The “Gauloise Curtain”
by Don Webb
As of issue 213 we have at least four Scandinavians among our esteemed contributors: Ásgrímur Hartmannsson, Cecilia Wennerström, A. R. Yngve, and now, Bertil Falk — all of them writers we not only enjoy but can learn from.
I’ve lost count of the number of our Spanish-language contributors: they are many, and they, too, are very good. And you know what’s funny: we have more contributors from India, Russia, and Poland than from France or French Canada.
Danielle Parker and I got into a discussion recently about a review she’d sent of Yves Meynard’s The Book of Knights. In the introduction, Danielle referred to a “Gauloise curtain” that seems to separate French science fiction and fantasy from that of the English-speaking world. Danielle has a point.
I teased Danielle that Gauloises is a brand of cigarettes popular in France but available only as a luxury item in North America. Maybe she was referring to the impenetrable blue haze those smokes give off? Whatever, it’s sounds better than the Canadian term for it: “the two solitudes.”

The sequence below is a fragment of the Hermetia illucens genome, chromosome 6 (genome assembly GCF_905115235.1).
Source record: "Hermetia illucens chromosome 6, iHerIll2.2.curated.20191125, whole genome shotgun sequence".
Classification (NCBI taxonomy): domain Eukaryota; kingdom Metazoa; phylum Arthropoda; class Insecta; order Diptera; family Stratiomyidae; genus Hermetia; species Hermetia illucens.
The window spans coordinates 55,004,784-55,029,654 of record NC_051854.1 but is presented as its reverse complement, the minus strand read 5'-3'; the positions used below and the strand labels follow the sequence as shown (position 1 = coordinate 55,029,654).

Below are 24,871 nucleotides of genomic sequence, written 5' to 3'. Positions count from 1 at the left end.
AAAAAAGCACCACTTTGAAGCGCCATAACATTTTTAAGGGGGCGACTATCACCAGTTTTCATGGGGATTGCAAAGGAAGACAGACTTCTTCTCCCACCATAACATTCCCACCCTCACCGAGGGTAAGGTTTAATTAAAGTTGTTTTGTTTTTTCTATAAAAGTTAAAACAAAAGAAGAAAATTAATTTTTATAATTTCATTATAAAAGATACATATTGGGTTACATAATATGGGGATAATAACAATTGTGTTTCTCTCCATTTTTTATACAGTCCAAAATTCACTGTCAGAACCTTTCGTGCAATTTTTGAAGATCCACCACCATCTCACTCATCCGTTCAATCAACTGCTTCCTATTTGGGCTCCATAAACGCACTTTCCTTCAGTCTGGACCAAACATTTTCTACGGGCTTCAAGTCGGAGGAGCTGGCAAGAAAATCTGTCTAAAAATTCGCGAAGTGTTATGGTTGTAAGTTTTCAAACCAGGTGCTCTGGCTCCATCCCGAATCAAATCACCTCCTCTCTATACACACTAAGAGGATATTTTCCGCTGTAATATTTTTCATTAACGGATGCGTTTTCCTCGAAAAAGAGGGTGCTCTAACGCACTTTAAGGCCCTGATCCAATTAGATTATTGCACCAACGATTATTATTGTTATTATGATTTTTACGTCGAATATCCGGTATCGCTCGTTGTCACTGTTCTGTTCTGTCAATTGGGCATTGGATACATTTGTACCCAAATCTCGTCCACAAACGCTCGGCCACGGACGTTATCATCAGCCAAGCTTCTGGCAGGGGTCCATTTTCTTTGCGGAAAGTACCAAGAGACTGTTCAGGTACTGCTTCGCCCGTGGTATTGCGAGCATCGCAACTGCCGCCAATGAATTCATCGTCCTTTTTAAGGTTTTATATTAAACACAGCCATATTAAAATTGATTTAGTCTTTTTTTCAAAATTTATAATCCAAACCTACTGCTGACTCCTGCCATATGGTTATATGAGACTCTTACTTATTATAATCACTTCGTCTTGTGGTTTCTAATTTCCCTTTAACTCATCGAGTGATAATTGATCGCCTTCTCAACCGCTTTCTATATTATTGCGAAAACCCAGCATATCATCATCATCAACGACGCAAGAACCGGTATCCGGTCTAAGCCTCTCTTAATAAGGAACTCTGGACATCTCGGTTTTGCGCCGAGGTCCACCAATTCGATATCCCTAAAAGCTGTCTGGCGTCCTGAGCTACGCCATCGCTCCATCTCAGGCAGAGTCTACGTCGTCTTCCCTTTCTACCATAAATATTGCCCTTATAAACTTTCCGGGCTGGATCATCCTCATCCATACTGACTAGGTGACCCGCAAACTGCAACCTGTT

Science fiction and fantasy are alive and very well indeed in France and French-speaking Canada. I’ve tried to make contacts, but with limited success. The fact remains that we have no French-language contributors.
I believe it’s cultural. The Russians and the Spanish-speaking writers are fearless, and English plays a big part in Scandinavian schools. However, the French see things a bit differently. It takes training to develop an acceptable pronunciation in French as a second language, and the French, as a rule, don’t like to speak English because they’re afraid they’d sound bad. No, they wouldn’t. But just saying so is cold comfort.
The French also figure — from hard experience in school — that it’s impossible to write French acceptably as a second language. To that I answer: Oscar Wilde, Samuel Beckett, Eugène Ionesco; and how many more could be named?
But I will make some concessions: it’s much easier to acquire intermediate proficiency in English than in French, but it’s also much easier to acquire advanced proficiency in French than in English. Perhaps that explains the impenetrable haze; I’m not sure.
In any event, the very idea that a webzine like Bewildering Stories would be open to literature written in English as a second language is simply not part of the French world view. “Translations, okay, if you want. But writing stories in English? What an idea.”
More’s the pity: as CBC’s international news program Dispatches signs off: “We bring you the world.”
Copyright © 2006 by Don Webb